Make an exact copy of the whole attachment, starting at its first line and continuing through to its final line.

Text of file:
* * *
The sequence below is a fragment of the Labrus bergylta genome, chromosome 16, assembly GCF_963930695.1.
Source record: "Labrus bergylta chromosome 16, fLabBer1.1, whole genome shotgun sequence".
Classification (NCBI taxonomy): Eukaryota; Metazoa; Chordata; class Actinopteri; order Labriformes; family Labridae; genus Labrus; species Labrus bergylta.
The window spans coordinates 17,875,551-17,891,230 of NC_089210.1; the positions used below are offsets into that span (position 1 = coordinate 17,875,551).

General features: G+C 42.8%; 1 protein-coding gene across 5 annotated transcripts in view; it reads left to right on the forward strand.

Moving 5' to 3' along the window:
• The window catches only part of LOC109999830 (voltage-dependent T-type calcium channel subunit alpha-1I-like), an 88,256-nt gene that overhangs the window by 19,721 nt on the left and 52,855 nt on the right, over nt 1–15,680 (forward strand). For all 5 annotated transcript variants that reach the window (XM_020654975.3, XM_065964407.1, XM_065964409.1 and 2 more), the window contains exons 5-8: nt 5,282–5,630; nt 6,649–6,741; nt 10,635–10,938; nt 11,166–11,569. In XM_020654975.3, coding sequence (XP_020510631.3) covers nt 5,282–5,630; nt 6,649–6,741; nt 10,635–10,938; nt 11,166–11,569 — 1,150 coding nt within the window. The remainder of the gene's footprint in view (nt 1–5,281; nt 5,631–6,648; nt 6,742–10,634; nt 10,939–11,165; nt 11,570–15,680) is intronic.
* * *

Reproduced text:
The sequence below is a fragment of the Labrus bergylta genome, chromosome 16, assembly GCF_963930695.1.
Source record: "Labrus bergylta chromosome 16, fLabBer1.1, whole genome shotgun sequence".
Classification (NCBI taxonomy): Eukaryota; Metazoa; Chordata; class Actinopteri; order Labriformes; family Labridae; genus Labrus; species Labrus bergylta.
The window spans coordinates 17,875,551-17,891,230 of NC_089210.1; the positions used below are offsets into that span (position 1 = coordinate 17,875,551).

General features: G+C 42.8%; 1 protein-coding gene across 5 annotated transcripts in view; it reads left to right on the forward strand.

Moving 5' to 3' along the window:
• The window catches only part of LOC109999830 (voltage-dependent T-type calcium channel subunit alpha-1I-like), an 88,256-nt gene that overhangs the window by 19,721 nt on the left and 52,855 nt on the right, over nt 1–15,680 (forward strand). For all 5 annotated transcript variants that reach the window (XM_020654975.3, XM_065964407.1, XM_065964409.1 and 2 more), the window contains exons 5-8: nt 5,282–5,630; nt 6,649–6,741; nt 10,635–10,938; nt 11,166–11,569. In XM_020654975.3, coding sequence (XP_020510631.3) covers nt 5,282–5,630; nt 6,649–6,741; nt 10,635–10,938; nt 11,166–11,569 — 1,150 coding nt within the window. The remainder of the gene's footprint in view (nt 1–5,281; nt 5,631–6,648; nt 6,742–10,634; nt 10,939–11,165; nt 11,570–15,680) is intronic.